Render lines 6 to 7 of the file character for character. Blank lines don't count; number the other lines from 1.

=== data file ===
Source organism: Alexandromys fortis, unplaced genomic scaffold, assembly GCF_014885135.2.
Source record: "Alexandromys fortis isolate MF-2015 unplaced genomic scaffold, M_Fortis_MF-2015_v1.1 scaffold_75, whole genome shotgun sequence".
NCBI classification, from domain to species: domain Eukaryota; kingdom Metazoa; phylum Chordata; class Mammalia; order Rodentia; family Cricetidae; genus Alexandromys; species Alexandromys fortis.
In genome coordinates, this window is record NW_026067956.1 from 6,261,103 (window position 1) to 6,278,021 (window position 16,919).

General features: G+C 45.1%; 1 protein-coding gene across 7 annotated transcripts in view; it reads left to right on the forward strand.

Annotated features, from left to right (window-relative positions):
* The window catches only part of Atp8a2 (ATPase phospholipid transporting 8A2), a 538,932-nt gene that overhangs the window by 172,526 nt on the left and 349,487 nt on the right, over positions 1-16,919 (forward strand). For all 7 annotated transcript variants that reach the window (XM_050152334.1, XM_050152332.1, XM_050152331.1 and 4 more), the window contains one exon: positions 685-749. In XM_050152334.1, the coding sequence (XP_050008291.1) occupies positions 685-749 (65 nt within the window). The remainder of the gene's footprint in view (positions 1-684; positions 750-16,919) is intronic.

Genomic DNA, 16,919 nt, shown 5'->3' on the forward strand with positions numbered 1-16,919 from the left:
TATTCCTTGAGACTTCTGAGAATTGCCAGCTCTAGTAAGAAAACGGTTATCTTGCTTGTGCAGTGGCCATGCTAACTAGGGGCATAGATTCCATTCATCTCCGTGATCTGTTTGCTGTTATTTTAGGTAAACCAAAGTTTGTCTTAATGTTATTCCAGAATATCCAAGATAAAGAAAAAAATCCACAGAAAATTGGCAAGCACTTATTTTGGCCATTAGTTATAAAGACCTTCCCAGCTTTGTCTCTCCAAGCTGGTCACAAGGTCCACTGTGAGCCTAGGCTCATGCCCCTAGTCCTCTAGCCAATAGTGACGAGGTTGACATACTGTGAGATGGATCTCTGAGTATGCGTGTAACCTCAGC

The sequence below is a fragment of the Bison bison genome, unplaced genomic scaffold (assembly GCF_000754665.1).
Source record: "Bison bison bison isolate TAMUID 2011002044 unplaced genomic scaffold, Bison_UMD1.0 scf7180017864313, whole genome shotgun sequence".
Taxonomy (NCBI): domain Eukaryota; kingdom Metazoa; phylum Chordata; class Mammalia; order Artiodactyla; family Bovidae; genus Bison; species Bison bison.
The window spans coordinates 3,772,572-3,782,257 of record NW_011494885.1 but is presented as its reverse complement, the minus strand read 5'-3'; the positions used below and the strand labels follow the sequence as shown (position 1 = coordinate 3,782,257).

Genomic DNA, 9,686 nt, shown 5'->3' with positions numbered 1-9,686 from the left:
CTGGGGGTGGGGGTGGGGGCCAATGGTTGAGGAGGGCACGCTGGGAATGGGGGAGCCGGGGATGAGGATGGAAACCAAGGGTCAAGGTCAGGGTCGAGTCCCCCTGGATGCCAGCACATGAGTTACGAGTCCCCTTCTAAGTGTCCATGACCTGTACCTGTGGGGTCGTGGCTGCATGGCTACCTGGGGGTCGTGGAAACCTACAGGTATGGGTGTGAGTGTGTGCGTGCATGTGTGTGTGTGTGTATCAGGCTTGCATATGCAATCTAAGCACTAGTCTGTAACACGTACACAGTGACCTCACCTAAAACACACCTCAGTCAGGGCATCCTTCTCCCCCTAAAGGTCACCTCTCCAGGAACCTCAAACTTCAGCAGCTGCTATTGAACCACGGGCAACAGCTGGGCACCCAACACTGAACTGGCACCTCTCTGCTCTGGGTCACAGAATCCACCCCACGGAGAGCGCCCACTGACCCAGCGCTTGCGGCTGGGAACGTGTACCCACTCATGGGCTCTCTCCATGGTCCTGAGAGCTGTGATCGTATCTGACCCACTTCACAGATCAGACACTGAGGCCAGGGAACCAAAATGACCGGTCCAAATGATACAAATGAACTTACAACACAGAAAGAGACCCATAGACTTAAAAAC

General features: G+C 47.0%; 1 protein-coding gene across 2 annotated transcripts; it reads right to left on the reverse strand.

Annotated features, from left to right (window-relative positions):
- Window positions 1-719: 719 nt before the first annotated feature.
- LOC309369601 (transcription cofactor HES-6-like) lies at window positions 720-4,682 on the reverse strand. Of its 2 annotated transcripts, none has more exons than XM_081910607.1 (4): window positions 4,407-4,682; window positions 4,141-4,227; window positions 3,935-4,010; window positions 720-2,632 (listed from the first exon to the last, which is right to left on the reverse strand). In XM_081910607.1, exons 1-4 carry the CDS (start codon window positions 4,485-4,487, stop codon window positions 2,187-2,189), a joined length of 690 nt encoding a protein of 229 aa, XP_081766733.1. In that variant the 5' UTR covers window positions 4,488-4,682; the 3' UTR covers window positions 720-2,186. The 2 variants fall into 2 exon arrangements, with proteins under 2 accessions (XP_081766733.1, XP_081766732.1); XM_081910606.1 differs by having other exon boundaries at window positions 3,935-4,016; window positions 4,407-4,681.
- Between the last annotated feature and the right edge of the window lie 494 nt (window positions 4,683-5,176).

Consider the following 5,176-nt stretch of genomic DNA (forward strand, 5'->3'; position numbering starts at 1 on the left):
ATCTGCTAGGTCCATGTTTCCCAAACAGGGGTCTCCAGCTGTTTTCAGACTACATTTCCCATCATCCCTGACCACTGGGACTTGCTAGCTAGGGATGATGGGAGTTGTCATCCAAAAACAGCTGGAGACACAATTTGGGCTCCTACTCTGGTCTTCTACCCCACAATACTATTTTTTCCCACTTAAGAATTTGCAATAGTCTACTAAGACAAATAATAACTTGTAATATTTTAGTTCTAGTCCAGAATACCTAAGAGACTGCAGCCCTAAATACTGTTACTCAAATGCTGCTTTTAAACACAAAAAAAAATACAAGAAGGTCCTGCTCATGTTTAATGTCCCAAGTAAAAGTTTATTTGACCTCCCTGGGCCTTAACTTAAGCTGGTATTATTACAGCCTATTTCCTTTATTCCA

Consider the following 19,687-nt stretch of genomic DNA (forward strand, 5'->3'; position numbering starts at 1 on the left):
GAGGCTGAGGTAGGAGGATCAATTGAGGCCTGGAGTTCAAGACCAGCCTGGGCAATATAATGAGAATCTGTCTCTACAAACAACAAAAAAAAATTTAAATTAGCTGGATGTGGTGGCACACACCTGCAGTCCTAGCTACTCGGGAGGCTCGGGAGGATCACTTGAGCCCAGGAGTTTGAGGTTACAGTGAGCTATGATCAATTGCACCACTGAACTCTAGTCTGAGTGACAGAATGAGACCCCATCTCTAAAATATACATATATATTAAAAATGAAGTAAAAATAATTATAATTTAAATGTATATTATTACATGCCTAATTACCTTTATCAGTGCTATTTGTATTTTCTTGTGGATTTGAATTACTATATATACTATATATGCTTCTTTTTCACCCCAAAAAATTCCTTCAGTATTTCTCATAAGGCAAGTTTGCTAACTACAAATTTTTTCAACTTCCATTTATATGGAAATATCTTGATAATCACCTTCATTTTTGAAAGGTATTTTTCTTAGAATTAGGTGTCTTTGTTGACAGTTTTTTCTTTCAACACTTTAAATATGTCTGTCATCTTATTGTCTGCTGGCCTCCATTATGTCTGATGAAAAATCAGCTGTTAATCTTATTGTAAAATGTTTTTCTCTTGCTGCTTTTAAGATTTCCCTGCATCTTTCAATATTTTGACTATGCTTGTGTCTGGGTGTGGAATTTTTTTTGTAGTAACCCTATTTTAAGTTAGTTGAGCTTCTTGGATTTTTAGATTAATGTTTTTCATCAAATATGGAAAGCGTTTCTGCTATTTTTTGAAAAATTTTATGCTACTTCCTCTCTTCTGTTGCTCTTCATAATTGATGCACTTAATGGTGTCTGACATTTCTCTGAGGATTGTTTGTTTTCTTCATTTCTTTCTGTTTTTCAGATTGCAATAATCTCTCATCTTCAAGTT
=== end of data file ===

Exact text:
Annotated features, from left to right (window-relative positions):
* The window catches only part of Atp8a2 (ATPase phospholipid transporting 8A2), a 538,932-nt gene that overhangs the window by 172,526 nt on the left and 349,487 nt on the right, over positions 1-16,919 (forward strand). For all 7 annotated transcript variants that reach the window (XM_050152334.1, XM_050152332.1, XM_050152331.1 and 4 more), the window contains one exon: positions 685-749. In XM_050152334.1, the coding sequence (XP_050008291.1) occupies positions 685-749 (65 nt within the window). The remainder of the gene's footprint in view (positions 1-684; positions 750-16,919) is intronic.